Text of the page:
Before you get all bent out of shape after reading the headline, by no means am I suggesting pursuing greenand the U.S. Green Building Council's Leadership in Energy and Environmental Design is a bad idea. In fact it's a great idea, one that will provide operational efficiencies, most notably in energy and water conservation, as well as potentially yielding local and regional incentives. But as it becomes more popular, it's losing a bit of luster as a marketing perk.
It's not totally happened yet, but from this vantage point, the recent surge inearning LEED certification has made it less newsworthy than when it was just a few properties a year. The first year when more than one project earned some level of LEED was in 2007, when four did. In 2008, just seven hotels followed suit and last year the number climbed to 25. We were at 10 by the end of March and judging by my inbox, it's a safe bet the pace will continue or improve, so we should see 50-plus hotels earning LEED this year. There are 951 projects currently registered, which means they are at least aiming for certification.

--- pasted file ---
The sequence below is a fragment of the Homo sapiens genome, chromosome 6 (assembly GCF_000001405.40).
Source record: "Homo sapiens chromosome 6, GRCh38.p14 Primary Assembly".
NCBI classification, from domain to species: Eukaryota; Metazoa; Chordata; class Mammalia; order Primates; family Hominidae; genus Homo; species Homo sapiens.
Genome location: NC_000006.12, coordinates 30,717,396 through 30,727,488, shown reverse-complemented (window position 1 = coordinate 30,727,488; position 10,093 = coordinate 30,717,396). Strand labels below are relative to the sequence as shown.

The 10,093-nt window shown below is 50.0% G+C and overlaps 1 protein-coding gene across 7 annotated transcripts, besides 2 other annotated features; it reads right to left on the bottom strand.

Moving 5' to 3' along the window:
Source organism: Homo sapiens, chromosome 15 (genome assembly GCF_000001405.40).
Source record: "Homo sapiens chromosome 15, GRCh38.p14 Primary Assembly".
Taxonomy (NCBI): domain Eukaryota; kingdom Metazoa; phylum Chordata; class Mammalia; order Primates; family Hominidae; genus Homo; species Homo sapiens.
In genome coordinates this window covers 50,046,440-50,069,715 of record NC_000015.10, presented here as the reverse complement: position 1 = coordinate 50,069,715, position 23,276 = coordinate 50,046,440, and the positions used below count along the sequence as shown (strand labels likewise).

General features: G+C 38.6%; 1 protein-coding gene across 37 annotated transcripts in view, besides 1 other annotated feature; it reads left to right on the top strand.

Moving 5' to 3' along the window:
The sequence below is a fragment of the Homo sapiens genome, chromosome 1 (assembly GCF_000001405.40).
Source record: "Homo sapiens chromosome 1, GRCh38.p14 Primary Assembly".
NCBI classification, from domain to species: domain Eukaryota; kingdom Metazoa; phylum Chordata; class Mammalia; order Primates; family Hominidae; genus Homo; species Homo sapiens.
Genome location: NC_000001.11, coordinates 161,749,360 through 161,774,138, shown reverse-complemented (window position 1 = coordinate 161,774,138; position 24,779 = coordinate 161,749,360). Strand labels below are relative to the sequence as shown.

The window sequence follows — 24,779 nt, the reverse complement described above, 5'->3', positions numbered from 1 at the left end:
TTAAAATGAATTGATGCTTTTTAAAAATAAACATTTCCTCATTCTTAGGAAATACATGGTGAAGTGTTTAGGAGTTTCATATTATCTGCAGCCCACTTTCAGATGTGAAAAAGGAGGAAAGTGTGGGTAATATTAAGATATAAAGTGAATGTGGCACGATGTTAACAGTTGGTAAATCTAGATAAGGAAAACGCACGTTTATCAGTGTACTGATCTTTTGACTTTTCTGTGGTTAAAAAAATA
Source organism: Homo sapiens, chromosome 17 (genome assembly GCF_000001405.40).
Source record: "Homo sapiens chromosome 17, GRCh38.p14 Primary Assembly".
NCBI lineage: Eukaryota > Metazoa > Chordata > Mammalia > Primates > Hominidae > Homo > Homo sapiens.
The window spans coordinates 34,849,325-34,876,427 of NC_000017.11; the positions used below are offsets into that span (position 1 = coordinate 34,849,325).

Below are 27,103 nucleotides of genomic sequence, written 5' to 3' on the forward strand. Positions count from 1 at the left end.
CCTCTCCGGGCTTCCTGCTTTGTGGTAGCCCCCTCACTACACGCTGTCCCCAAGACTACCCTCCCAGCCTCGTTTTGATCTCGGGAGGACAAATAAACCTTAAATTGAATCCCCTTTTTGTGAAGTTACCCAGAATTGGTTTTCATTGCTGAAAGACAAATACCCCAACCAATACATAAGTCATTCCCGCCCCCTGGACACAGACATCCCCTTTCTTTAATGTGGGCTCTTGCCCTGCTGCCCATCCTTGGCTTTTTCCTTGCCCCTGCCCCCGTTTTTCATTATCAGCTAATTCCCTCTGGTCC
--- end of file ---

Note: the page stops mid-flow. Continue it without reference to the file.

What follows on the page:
Now we've got entire chains talking about LEED certification (Courtyard by Marriott and another unnamed hotel company) and just this month Marriott was honored by the USGBC with LEED Gold status for its headquarters and Wyndham followed days later with of LEED Silver.
The bar is being raised. Three years ago, it was almost worth a story when any hotel qualified. Now it takes news of a chain going after volume certification to warrant major play, which tells you just how far this movement has come. And although it's not mainstream yet, it's definitely no longer a niche or a fad.
Beyond the potential payback and local incentives available, whether the local newspaper or trade press writes of a hotel being green, it's still worth it to many of your guests. So don't be afraid to tell them about your environmentally friendly efforts and maybe they'll come back to visit and be willing to pay a tad more to do so.